Hundreds of eggs of ancient flying reptile found in China – Houston Public Media –

Hundreds of eggs of ancient flying reptile found in China – Houston Public Media


Artist's interpretation of a family of pterosaurs, which had enormous wingspans of up to 13 feet and probably ate fish with their large jaws full of teeth.

A hideout of hundreds of eggs discovered in China sheds new light on the development and nesting behavior of prehistoric, winged reptiles called pterosaurs.

Pterosaurs were fearsome-looking creatures that flew during the Lower Cretaceous period along with dinosaurs. It was believed that this particular species had a mbadive span of up to 13 feet, and probably ate fish with its large jaws full of teeth.

Researchers working in the Turpan-Hami basin in northwestern China collected the eggs for 10 years span from 2006 to 2016.

A single block of sandstone contained at least 215 well-preserved eggs that have mostly conserved its way. Sixteen of those eggs have embryonic remnants of the pterosaur species Hamipterus tianshanensis, the researchers said in the findings published today in Science.

Fossils in the area are so abundant that scientists refer to it as "Pterosaur Eden." "Says Shunxing Jiang, a paleontologist at the Vertebrate Paleontology and Paleoanthropology Institute of the Chinese Academy of Sciences." You can easily find the bones of the pterosaurs, he says, adding that they believe there are still dozens of eggs hidden inside the sandstone.

Hundreds of pterosaur bones from the Lower Cretaceous period are found on the surface of an excavation site in the Turpan-Hami Basin of China.

Prior to this discovery, only five other well-known pterosaur eggs had been found. preserved in this area and one had been found in Argentina.

The 16 fossilized embryos are in different stages of growth, revealing new information about how the reptiles evolved.None of the embryos are complete, says the article, and the Scientists used CT scans to see what was inside.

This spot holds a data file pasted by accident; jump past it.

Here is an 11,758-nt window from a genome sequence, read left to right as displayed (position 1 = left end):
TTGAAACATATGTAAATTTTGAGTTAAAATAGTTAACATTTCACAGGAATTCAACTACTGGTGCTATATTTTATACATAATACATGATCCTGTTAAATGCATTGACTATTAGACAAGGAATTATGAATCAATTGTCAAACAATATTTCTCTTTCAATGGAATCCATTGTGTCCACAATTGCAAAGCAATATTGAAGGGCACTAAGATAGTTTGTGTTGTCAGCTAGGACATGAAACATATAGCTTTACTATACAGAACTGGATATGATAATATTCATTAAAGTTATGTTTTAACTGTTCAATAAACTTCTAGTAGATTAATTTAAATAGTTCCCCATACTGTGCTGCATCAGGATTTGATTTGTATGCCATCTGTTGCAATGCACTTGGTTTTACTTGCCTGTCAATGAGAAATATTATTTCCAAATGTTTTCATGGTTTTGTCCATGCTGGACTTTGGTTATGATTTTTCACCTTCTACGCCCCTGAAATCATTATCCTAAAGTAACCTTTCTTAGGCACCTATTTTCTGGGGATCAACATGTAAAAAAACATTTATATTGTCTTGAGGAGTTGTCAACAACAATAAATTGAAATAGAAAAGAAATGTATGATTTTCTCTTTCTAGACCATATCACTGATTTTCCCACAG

The discovery has started the debate about whether the creatures could fly as soon as they hatch. Some previous theories had postulated that they could, but the document suggests the opposite. The research team discovered that the bones of the hind legs of the animal were more developed than the wings at the time of hatching, and none of the embryos were found with teeth.

"Therefore, it was likely that the newborns would move but could not fly, which leads to the hypothesis that Hamipterus could have been less precocious than the flying reptiles advocated in general … and probably needed some parental care, "says the document.

A separate comment in Science calls the study "remarkable," but cautions against drawing firm conclusions about how the animal moved immediately after hatching. The alternative perspective is that the embryos were much younger than the estimated ones and were not close to hatching and that, therefore, the lack of tooth growth is not surprising, "writes D. Charles Deeming of the University of Lincoln in the United Kingdom

The large number of eggs found together, according to the researchers, suggest that they belonged to the claws of multiple female pterosaurs and indicate that the animals may have been reared in colonies. [19659003] It is worth noting that the Mbadive discovery does not seem to include a nest. "Jiang says that the eggs had been moved from the place where they were originally placed and that they may have been transported by the water after a series of storms lashed the animals' nests.

Many more mysteries remain about the pterosaurs, Deeming writes, such as if the eggs were buried as they developed and how many eggs they have in each clutch. "Fortunately, additional findings from equally spectacular fossils will help us answer these questions for the pterosaurs and allow us to paint a more and more complete picture of reproduction in these extinct species," he concludes.

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